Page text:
Dark Sky Wales astronomer Martin Griffiths takes a look at the August night sky and provides you with an incite into what you can enjoy this month.
August sees the return of darker evenings and the glories of the summer Milky Way stretching from northern horizon to southern horizon. Sagittarius is at its best in early evening and the planets Jupiter and Saturn still dominate the evening whilst Venus dominates the morning skies.
Moon in August:
New: 21st August
First quarter: 29th August
Full: 7th August
Last Quarter: 15th August
Planets in August:
Mercury: is barely visible after sunset, setting low on the horizon in Virgo at the beginning of the month until it reaches inferior conjunction on the 26th August.
Venus: is a morning object rising in the early morning in the constellation of Gemini and is a brilliant object shining at magnitude -4
Mars: Draws toward the Sun in Leo this month and may be glimpsed by keen eyes observers in the first week of August rising just before the Sun but it is otherwise not well placed for observation.
Jupiter: still shines as a bright object in the constellation of Virgo, lying close to the first magnitude star Spica. Shining at magnitude -2 the planet is visible for just a over an hour after sunset.
Saturn: Is still in Ophiuchus after sunset and shines brightly at magnitude 0.1 Although it is low in British skies it is still a wonderful object and the rings look wonderful. Look out for the satellites, especially the bright moon Titan
Uranus: Is in Pisces and rises in the late evening, shining at magnitude 5.9 but still only subtends a small disk just under 4” across.
Neptune: The furthest planet from the Sun remains in Aquarius and rises in the evening shining at a miserable magnitude of 7.9. It has a small 2” disc.
Meteor showers in August.
The Perseid meteor shower peaks on the 12th August at 19:00 hours and this year the moon is 19 days old and rising with the best part of the radiant so many of the fainter meteors may be drown out. Nevertheless, the shower still has surprises, a bright bolide was observed over the UK just at the star of the shower in July 2017 and with a ZHR of over 80 meteors per hour, the show may well have some beautiful meteors to image or see. Local astronomical societies will have events to mark the occasion so look at their webpages. In Brecon, there is an event at the National Park Visitor Centre so see this webpage to book tickets: http://www.breconbeacons.org/events/9026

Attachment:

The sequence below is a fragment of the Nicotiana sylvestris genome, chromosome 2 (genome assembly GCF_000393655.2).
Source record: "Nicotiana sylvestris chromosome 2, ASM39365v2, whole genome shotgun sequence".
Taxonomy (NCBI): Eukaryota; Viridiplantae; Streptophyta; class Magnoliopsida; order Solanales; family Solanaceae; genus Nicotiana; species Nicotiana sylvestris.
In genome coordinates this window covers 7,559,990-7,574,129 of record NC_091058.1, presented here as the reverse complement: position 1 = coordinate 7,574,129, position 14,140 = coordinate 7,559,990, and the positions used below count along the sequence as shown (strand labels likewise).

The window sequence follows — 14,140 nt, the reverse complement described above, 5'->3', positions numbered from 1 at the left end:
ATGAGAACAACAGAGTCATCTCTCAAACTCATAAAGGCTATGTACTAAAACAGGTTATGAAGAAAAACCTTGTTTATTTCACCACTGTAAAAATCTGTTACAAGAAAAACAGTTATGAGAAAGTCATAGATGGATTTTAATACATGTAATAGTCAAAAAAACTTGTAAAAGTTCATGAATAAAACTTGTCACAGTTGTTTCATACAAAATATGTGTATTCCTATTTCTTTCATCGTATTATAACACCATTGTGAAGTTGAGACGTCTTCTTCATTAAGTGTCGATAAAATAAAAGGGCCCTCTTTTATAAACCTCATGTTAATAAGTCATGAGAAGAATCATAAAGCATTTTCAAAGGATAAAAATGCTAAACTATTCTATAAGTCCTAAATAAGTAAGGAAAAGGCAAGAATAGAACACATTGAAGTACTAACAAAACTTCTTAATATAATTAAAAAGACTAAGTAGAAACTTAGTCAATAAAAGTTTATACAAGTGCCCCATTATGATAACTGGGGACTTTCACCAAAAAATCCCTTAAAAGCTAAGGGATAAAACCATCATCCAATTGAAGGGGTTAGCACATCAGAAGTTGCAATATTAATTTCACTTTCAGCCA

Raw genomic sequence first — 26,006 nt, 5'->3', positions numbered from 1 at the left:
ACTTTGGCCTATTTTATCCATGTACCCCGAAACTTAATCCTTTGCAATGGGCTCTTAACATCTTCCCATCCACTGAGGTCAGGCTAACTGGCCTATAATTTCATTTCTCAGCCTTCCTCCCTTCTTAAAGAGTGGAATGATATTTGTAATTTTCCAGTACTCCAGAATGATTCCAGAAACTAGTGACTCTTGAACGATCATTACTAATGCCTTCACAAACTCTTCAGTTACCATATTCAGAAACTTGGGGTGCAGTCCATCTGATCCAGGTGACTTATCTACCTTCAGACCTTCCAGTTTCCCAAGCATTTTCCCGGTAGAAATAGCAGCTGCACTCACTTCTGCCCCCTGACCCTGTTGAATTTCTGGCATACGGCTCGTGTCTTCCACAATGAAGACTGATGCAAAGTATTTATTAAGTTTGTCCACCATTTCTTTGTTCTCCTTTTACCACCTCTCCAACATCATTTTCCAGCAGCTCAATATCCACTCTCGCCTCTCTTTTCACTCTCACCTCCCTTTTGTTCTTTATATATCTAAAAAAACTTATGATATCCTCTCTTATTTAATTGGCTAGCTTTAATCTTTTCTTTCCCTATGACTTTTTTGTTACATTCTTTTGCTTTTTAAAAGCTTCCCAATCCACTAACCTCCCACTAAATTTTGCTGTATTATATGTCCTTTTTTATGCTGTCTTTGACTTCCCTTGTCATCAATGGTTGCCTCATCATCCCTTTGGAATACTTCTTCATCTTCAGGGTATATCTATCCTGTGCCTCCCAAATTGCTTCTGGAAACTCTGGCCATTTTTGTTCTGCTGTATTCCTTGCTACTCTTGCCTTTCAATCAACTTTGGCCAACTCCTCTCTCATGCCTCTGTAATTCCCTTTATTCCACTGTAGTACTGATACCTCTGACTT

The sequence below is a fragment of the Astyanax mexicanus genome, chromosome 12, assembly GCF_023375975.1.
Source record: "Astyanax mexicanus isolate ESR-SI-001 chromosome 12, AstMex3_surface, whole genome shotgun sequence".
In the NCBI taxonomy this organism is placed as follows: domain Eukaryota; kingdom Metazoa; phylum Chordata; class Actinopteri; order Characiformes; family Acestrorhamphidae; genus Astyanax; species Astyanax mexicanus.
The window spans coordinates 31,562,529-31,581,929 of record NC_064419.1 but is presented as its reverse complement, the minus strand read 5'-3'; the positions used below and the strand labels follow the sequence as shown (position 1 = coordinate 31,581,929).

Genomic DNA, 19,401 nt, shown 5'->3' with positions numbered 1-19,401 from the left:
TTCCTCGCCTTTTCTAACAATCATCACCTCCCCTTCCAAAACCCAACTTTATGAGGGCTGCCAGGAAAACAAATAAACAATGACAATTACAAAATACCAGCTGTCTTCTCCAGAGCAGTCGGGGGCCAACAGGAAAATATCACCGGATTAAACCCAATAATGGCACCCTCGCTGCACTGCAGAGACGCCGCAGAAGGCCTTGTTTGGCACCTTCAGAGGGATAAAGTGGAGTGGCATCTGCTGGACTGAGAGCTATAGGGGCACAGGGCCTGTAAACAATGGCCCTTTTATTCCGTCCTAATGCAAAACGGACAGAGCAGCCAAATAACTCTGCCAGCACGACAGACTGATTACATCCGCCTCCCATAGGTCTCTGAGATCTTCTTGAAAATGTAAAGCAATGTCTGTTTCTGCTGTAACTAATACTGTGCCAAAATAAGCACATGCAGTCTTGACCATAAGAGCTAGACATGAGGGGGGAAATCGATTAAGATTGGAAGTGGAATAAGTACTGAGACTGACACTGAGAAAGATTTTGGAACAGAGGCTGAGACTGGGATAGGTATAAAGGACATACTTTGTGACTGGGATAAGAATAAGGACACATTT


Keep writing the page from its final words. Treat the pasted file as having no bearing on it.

Interesting Events in August
There is a partial Lunar eclipse on the 7th August but from the UK the moon will rise in Eclipse and the southern portion of the Moon may well have a “bite” taken out of it but the maximum depth of the eclipse will be at 18:40UT but sunset is not until 19:38 UT and the eclipse may be over. If you are travelling to the continent, the entire partial phase may be observed dependent on location.
In the early morning of the 21st August the crescent moon is just 1.5 degrees from Mars in the Morning sky and may make a good photo opportunity.
Comets in August
There are no bright comets available for viewing in August.